WASHINGTON — By equating the gay rights struggle with those of African Americans and women, President Obama in his inaugural address set a standard that boosted gay activists’ hopes that he soon would make a bold legal move to support a constitutional right to gay marriage.
Obama’s words themselves were a landmark — the first time gay rights had ever been advocated in the high-profile speech. But the president, speaking just feet from Supreme Court justices who will take up the issue of gay marriage this spring, went far beyond a simple mention. He equated gay rights with the country’s iconic civil rights movements.
“We, the people, declare today that the most evident of truths — that all of us are created equal — is the star that guides us still; just as it guided our forebears through Seneca Falls, and Selma, and Stonewall,” he said, linking the beginning of the women’s suffrage movement, the battle for black rights in the South and the gay protest against police harassment in New York as equal steps in the nation’s march toward equality.
“Our journey is not complete until our gay brothers and sisters are treated like anyone else under the law,” he continued, “for if we are truly created equal, then surely the love we commit to one another must be equal as well.”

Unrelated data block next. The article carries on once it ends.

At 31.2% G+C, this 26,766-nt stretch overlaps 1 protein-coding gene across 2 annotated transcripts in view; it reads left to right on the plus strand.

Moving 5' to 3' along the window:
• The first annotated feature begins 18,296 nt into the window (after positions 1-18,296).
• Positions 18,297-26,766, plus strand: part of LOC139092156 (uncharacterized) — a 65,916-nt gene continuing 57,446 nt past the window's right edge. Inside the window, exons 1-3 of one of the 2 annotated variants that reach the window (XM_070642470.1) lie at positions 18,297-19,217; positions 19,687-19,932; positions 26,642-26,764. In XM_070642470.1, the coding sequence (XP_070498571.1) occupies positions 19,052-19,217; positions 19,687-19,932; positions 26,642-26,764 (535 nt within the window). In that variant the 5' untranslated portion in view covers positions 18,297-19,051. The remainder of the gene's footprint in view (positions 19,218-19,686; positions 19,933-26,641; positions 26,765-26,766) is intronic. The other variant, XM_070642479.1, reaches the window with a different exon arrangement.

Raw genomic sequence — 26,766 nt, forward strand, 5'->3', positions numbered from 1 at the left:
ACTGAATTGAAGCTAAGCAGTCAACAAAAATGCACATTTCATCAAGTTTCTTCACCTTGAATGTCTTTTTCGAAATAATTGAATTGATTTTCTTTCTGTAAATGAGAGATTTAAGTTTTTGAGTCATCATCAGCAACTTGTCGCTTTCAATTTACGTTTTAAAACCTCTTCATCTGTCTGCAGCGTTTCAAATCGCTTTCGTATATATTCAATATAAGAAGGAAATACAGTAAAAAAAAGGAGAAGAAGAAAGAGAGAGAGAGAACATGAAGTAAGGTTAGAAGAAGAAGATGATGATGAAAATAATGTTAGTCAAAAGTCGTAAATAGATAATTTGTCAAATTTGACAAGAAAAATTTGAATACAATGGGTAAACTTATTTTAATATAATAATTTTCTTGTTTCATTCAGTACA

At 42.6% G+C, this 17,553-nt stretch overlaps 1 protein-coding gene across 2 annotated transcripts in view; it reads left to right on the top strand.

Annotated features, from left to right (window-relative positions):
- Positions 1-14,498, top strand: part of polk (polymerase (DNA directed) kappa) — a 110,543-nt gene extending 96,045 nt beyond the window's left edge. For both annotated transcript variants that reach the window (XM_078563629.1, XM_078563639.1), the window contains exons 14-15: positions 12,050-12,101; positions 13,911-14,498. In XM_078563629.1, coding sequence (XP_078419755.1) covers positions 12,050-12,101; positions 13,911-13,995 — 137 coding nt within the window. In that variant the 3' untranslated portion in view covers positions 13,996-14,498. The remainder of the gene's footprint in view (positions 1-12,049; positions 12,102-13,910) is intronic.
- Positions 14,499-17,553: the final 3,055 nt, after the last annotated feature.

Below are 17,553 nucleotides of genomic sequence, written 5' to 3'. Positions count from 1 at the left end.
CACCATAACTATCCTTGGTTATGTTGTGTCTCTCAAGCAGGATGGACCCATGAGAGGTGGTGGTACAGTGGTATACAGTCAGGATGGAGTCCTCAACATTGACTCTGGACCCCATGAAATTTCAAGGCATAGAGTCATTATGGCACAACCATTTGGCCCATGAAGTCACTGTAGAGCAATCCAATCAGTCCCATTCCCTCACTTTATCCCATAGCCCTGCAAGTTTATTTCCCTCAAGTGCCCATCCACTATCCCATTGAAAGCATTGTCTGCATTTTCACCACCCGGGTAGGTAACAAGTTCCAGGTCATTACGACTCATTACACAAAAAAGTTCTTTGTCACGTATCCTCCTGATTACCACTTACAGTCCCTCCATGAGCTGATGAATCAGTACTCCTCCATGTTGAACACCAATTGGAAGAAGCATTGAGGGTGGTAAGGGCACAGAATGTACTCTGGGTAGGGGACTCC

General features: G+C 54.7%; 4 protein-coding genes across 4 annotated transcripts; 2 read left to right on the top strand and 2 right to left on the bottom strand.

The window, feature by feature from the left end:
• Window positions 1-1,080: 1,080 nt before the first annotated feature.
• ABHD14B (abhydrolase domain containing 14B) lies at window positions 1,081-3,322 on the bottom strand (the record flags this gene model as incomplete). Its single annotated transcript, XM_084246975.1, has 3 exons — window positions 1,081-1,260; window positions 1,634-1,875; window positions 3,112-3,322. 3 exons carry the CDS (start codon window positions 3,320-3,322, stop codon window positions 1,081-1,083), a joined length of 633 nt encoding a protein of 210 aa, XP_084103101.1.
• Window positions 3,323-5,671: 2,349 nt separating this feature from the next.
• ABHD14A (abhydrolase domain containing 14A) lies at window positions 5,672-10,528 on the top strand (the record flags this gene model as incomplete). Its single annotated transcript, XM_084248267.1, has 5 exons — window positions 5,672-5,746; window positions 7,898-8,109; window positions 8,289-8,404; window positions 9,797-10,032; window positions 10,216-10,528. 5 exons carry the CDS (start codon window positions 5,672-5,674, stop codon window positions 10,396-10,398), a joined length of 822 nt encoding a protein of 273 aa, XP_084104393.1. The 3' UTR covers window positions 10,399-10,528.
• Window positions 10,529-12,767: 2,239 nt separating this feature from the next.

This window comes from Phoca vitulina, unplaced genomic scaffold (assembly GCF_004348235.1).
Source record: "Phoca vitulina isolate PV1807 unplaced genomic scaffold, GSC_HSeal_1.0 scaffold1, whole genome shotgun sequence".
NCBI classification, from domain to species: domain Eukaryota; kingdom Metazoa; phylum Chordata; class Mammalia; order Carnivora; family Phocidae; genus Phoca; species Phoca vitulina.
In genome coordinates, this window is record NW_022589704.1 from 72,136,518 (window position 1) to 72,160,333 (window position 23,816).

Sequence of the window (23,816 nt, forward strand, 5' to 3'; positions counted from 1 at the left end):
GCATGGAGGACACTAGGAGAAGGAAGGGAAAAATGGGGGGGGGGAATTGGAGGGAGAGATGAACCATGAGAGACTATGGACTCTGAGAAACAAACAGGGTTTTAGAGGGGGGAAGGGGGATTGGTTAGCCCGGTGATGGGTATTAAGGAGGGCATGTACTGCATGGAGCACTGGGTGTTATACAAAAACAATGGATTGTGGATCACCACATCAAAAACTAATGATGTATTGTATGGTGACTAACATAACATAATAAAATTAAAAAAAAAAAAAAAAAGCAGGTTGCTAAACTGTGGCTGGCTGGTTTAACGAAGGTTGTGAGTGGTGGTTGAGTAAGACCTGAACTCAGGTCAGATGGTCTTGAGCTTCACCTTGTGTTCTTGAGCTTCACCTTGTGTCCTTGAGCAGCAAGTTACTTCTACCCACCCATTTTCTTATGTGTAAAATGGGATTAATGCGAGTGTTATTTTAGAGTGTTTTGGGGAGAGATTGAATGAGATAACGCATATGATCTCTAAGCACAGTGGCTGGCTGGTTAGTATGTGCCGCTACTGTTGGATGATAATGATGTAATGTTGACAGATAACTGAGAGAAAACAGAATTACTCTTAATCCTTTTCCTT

The passage “was definitely one of those moments that took your breath away,” said Adam DeRosa, president of the Lesbian and Gay Band Assn., whose 215 members later marched past the president in the inaugural parade. “We understand the historical significance of it. What political significance it has remains to be seen.”
Obama, who only last spring hesitated to declare his public support for gay marriage, soon will have to decide whether his administration will take the potentially huge step of arguing before the Supreme Court that gay marriage is an equal right under the Constitution.
The court will soon review two cases, one of them involving California’s Proposition 8, the ballot measure that limited marriage to unions between a man and a woman. Gay rights lawyers have asked the Supreme Court to declare the ballot measure unconstitutional, potentially striking down the laws of 41 states.
To several legal scholars, Obama’s equating of Selma and Stonewall strongly implied he is prepared to side with gay rights activists. But doing so would mark a sudden departure from the caution with which he has typically approached most issues.
Asked whether the speech was intended to send a signal about the Supreme Court case, a White House official, speaking on condition of anonymity to discuss internal deliberations, said, “It’s a legitimate question, but for today, we’re letting the president’s speech stand on its own.”
Theodore Olson, the former George W. Bush administration solicitor general and lawyer for the gay couples challenging Proposition 8, said the president sounded ready to back a constitutional right to gay marriage.
“I was very gratified to hear the president state in clear and unambiguous language that our gay and lesbian citizens must be treated equally under the law,” Olson said, “and that their loving relationships must be treated equally as well. That can only mean one thing: equality under the Constitution.”